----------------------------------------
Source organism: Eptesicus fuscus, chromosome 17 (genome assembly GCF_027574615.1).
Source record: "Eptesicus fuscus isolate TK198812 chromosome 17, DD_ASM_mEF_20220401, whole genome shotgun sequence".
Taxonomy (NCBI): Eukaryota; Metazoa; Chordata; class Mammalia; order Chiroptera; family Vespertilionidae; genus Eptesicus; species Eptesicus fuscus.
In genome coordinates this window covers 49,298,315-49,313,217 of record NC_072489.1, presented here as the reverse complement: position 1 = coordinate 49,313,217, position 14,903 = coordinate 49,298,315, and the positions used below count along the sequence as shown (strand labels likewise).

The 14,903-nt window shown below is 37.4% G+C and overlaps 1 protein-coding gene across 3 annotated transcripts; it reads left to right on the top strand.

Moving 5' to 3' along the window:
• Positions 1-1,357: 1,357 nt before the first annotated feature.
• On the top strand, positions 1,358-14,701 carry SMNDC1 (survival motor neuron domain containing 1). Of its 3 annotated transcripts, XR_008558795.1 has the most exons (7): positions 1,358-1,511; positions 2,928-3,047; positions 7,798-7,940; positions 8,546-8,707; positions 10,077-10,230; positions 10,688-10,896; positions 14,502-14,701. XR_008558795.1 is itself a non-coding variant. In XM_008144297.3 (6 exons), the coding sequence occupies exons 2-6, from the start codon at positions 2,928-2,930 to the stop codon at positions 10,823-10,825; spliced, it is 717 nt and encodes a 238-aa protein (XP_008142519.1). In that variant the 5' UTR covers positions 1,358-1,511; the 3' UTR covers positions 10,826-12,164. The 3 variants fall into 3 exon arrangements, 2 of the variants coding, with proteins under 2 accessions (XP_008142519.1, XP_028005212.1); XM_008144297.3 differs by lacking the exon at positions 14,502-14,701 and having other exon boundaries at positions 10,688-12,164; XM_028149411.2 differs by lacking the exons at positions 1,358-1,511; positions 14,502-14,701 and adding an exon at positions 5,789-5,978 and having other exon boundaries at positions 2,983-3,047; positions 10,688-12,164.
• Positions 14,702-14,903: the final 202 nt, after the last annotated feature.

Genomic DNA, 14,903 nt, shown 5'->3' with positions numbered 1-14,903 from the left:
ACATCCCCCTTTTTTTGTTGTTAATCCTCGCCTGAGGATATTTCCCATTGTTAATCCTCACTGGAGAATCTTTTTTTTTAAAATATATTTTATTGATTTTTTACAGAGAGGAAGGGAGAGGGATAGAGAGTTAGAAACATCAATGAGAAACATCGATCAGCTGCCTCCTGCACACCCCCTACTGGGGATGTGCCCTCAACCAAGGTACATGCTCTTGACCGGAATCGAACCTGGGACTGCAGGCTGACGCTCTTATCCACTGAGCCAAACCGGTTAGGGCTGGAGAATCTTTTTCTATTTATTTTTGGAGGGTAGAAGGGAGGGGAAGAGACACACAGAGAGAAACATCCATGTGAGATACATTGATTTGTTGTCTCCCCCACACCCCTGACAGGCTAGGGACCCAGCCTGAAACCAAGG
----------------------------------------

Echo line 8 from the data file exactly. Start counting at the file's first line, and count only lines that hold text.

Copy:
• On the top strand, positions 1,358-14,701 carry SMNDC1 (survival motor neuron domain containing 1). Of its 3 annotated transcripts, XR_008558795.1 has the most exons (7): positions 1,358-1,511; positions 2,928-3,047; positions 7,798-7,940; positions 8,546-8,707; positions 10,077-10,230; positions 10,688-10,896; positions 14,502-14,701. XR_008558795.1 is itself a non-coding variant. In XM_008144297.3 (6 exons), the coding sequence occupies exons 2-6, from the start codon at positions 2,928-2,930 to the stop codon at positions 10,823-10,825; spliced, it is 717 nt and encodes a 238-aa protein (XP_008142519.1). In that variant the 5' UTR covers positions 1,358-1,511; the 3' UTR covers positions 10,826-12,164. The 3 variants fall into 3 exon arrangements, 2 of the variants coding, with proteins under 2 accessions (XP_008142519.1, XP_028005212.1); XM_008144297.3 differs by lacking the exon at positions 14,502-14,701 and having other exon boundaries at positions 10,688-12,164; XM_028149411.2 differs by lacking the exons at positions 1,358-1,511; positions 14,502-14,701 and adding an exon at positions 5,789-5,978 and having other exon boundaries at positions 2,983-3,047; positions 10,688-12,164.